"Shake It Off" may be her poppiest single yet, but our new cover star Taylor Swift seemed to have her sights set beyond Nashville's borders from the very start. Already country's biggest crossover star, Swift is now poised to become the biggest star in pop, period. Here, in five songs, is how it happened.
A girl can make a solid career for herself in Nashville by writing songs about parking in a Chevy truck on a back country road with some good ol' hunk. But from the start, Swift's easy mastery of such contemporary country tropes suggested she'd quickly feel limited by the genre. Soon the slight twang in her voice and that subtle pedal steel would be as distant a memory as the high school boyfriend she sings about in her first single.
"Love Story," Swift's first pop smash, lived a double life: The original version targeted a country audience with acoustic instrumentation, while the mix for mainstream pop listeners accentuated electric guitars. "You Belong With Me" was an even bigger hit, and the guitars on its pop version were suitably gargantuan as well. A sly balancing act, but you had to wonder how long Swift could switch-hit like this without choosing a team.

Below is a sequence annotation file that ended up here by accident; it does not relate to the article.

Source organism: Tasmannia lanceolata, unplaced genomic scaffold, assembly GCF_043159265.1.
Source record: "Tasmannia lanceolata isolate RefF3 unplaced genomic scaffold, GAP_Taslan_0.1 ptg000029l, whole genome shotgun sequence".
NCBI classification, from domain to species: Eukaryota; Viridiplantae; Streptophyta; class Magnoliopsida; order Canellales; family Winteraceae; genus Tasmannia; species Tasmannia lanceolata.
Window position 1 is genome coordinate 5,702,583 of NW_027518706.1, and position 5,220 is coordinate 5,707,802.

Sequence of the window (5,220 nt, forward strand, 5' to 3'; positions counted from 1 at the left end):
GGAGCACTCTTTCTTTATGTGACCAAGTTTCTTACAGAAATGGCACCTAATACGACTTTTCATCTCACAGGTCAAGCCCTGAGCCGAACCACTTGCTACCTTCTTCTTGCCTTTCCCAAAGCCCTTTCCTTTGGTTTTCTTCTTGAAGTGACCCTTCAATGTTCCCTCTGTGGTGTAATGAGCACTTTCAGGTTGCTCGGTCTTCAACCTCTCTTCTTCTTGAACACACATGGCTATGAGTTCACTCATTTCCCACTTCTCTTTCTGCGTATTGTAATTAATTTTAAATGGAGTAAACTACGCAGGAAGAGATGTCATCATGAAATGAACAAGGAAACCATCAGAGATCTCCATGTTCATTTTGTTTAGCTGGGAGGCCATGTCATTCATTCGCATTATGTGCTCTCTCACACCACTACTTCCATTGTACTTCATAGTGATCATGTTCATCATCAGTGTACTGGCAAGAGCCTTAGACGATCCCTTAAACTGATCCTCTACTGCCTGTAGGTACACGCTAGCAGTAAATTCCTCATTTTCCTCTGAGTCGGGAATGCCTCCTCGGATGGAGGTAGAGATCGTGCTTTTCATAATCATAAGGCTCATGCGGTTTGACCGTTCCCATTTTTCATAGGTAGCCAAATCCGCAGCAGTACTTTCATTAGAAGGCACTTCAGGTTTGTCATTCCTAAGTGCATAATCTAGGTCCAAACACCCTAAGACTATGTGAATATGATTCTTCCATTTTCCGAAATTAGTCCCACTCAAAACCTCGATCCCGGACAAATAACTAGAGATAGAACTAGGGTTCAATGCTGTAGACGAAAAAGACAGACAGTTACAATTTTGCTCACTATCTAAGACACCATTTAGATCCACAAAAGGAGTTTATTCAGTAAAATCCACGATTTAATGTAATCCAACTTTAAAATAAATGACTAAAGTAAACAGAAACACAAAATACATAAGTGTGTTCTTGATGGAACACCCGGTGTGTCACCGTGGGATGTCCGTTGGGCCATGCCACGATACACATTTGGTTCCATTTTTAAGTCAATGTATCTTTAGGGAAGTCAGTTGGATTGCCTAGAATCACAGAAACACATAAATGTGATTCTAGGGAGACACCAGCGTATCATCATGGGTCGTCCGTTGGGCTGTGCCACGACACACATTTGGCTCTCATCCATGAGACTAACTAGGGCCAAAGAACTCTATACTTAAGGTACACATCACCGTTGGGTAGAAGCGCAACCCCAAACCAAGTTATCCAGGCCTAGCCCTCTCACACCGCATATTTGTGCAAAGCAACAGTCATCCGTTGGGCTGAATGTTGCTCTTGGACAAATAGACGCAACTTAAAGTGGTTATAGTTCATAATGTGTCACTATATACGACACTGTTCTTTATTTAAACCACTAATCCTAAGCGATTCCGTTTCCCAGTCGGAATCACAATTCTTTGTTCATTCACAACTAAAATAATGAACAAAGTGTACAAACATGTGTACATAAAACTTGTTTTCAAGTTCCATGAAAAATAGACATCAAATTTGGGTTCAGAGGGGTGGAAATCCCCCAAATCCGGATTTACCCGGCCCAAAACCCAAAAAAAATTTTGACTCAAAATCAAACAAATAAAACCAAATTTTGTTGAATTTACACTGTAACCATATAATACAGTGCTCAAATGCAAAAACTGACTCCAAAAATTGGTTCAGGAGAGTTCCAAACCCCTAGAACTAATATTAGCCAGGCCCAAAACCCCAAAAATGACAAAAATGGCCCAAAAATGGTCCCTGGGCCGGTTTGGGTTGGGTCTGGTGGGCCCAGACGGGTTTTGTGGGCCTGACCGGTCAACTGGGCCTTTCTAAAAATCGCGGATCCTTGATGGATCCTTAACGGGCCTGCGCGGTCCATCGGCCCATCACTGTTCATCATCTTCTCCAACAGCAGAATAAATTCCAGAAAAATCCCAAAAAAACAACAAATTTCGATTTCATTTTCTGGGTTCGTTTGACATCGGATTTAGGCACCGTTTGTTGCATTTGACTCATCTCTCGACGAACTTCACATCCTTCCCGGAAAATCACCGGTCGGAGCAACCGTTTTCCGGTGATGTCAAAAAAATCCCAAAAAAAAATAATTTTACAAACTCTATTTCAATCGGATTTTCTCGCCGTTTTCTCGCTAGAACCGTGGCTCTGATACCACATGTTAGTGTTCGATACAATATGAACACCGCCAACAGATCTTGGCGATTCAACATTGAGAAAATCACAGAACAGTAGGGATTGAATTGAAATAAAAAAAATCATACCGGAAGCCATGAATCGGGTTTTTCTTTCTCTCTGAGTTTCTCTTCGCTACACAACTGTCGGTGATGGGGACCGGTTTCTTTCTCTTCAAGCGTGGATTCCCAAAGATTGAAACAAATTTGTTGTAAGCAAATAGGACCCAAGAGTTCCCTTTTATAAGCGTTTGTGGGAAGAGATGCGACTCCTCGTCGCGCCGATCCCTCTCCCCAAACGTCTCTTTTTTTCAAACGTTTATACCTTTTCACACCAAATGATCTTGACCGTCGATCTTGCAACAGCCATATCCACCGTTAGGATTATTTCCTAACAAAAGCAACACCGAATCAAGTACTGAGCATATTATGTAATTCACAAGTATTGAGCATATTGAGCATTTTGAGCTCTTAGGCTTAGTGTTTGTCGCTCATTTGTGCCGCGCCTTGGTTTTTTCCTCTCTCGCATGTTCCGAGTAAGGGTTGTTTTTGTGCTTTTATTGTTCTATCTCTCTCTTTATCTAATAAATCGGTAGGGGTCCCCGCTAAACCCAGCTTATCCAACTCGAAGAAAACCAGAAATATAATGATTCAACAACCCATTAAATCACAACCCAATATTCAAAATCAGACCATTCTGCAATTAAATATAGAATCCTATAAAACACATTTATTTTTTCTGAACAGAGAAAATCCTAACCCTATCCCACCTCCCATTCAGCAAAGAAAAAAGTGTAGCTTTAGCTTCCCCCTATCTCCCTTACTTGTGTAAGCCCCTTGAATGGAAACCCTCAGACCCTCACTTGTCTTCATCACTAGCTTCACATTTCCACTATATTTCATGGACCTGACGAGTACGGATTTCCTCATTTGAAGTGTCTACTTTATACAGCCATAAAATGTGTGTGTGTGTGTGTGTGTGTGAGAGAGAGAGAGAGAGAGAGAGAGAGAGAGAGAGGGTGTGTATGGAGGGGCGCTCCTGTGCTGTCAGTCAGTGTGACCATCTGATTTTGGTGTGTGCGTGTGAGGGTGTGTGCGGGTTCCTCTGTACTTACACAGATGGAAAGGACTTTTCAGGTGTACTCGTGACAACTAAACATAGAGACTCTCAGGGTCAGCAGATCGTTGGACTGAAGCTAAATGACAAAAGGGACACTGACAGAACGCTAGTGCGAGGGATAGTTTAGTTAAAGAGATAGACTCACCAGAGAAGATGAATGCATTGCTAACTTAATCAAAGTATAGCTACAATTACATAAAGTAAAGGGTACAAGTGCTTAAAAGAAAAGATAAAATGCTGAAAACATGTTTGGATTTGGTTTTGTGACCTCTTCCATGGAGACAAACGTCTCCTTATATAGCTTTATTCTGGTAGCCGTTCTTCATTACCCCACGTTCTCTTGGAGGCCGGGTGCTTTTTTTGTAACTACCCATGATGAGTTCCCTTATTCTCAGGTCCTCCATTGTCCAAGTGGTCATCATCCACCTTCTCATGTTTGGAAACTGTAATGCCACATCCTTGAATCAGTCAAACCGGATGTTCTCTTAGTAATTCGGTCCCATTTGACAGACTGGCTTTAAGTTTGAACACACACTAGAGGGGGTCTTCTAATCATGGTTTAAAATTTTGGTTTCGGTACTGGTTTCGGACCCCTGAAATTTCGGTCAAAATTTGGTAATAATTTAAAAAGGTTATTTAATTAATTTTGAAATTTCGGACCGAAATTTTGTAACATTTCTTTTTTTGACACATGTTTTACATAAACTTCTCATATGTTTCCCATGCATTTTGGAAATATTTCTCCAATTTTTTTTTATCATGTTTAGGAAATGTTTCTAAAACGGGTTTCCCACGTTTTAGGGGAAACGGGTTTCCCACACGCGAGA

There's more than one way to go pop. Ask Leann Rimes or Trisha Yearwood: A female country star who wants to cross over without alienating her older fans has no better friend than the big, weepy ballad. "Back to December" suggested that Taylor could have a successful future full of swooping adult contemporary string sections if that's what she wanted.
Swift didn't just want to cross over — she wanted to dominate. So she teamed with Swedish megapop kingpin Max Martin (Britney Spears, Katy Perry, Avril Lavigne) and his frequent accomplice Shellback to loop a clipped acoustic guitar strum behind an army of sassy taunts. Her first Number One hit was almost like a breakup song to country music — though, of course, they can still be friends.
Dancing with cannily inept defiance in the face of her critics, Swift (again with Martin and Shellback) distills decades of cheerleader pop and marching band rock into a goofball jam that makes "We Are Never Ever Getting Back Together" sound as old-timey and down-home as Bill Monroe. Rocketing to Number One, it might just earn her the Queen of Pop crown she's been eyeing for so long.